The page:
Formula-feeding is associated with shift towards Th1 cytokines
- First Online:
- Cite this article as:
- Winkler, B., Aulenbach, J., Meyer, T. et al. Eur J Nutr (2015) 54: 129. doi:10.1007/s00394-014-0693-0
- 248 Views
Breast-feeding (BF) versus formula-feeding (FF) may be a factor for the development and differentiation of T-cell subsets and cytokine production in infancy and childhood. We therefore investigated T-cell subpopulations and their cytokine production by flow cytometry as well as cytokine levels in serum samples in breast-fed versus formula-fed infants and children.
Heparinised blood was taken from 191 healthy infants and children. Peripheral blood mononuclear cells were stimulated with phorbol-mystriate-acetate and ionomycin in the presence of brefeldin. T-cell subsets and cytokines were determined by flow cytometry. Furthermore, serum concentrations of IFNγ and IL4 were measured using ELISA. An IFNγ/IL4 ratio was calculated to estimate the Th1/Th2 balance.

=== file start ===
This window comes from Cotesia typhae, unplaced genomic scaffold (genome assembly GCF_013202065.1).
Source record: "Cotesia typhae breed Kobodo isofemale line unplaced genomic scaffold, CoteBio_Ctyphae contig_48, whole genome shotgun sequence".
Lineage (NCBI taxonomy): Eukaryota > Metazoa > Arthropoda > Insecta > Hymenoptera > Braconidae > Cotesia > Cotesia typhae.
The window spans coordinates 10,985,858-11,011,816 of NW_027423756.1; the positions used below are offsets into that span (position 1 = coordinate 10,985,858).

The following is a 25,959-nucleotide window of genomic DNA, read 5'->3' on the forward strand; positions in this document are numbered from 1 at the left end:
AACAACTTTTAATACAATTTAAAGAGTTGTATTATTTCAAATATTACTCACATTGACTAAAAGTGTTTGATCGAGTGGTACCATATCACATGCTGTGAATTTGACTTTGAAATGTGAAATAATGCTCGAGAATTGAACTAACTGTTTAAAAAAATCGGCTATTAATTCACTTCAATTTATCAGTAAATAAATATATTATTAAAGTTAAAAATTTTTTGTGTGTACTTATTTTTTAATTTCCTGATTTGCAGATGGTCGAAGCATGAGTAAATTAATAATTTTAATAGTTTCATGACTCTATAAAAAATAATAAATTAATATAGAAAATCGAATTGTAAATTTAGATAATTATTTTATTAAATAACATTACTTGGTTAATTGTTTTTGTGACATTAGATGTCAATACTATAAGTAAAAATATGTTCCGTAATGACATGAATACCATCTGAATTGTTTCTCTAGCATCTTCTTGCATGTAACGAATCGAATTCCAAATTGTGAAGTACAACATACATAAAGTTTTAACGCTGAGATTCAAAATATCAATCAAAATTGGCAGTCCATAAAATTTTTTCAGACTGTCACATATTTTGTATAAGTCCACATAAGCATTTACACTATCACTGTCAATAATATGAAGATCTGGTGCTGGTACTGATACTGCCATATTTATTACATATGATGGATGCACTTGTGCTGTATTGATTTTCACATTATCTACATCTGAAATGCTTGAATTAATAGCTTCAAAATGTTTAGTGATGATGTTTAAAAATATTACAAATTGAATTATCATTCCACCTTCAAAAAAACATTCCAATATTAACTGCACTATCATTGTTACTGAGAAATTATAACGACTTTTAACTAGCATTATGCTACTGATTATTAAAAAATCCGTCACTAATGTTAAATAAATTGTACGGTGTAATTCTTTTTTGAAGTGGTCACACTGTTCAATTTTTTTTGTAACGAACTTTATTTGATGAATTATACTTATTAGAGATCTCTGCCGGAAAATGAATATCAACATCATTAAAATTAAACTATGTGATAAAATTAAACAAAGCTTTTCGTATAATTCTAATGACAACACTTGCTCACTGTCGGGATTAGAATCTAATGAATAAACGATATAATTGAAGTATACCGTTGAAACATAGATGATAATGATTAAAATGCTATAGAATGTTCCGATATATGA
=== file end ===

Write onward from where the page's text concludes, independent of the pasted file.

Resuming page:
Children who were formula-fed show higher numbers of memory T and T helper cells. After stimulation, the number of IFNγ-positive memory T-cells was increased up to the age of 6 years. Breast-fed infants show higher percentages of IL4-positive T helper cells. At ELISA determination, formula-fed children showed higher IFNγ levels than breast-fed children, while IL4 levels did not differ. The IFNγ/IL4 ratio (FACS and ELISA) was elevated in formula-fed infants and children.
This systematic analysis of cytokine profiles during childhood in dependency of BF allows a better understanding of immune maturation and demonstrates the influence of early feeding on immune function throughout childhood, even after cessation of BF. FF induces a shift towards Th1 cytokines in children. This may have an influence on the development of autoimmune disease in later life.
Cluster of differentiation
Foetal calf serum
Human leucocyte antigen
Peripheral blood mononuclear cells
Transforming growth factor
T helper cell type 1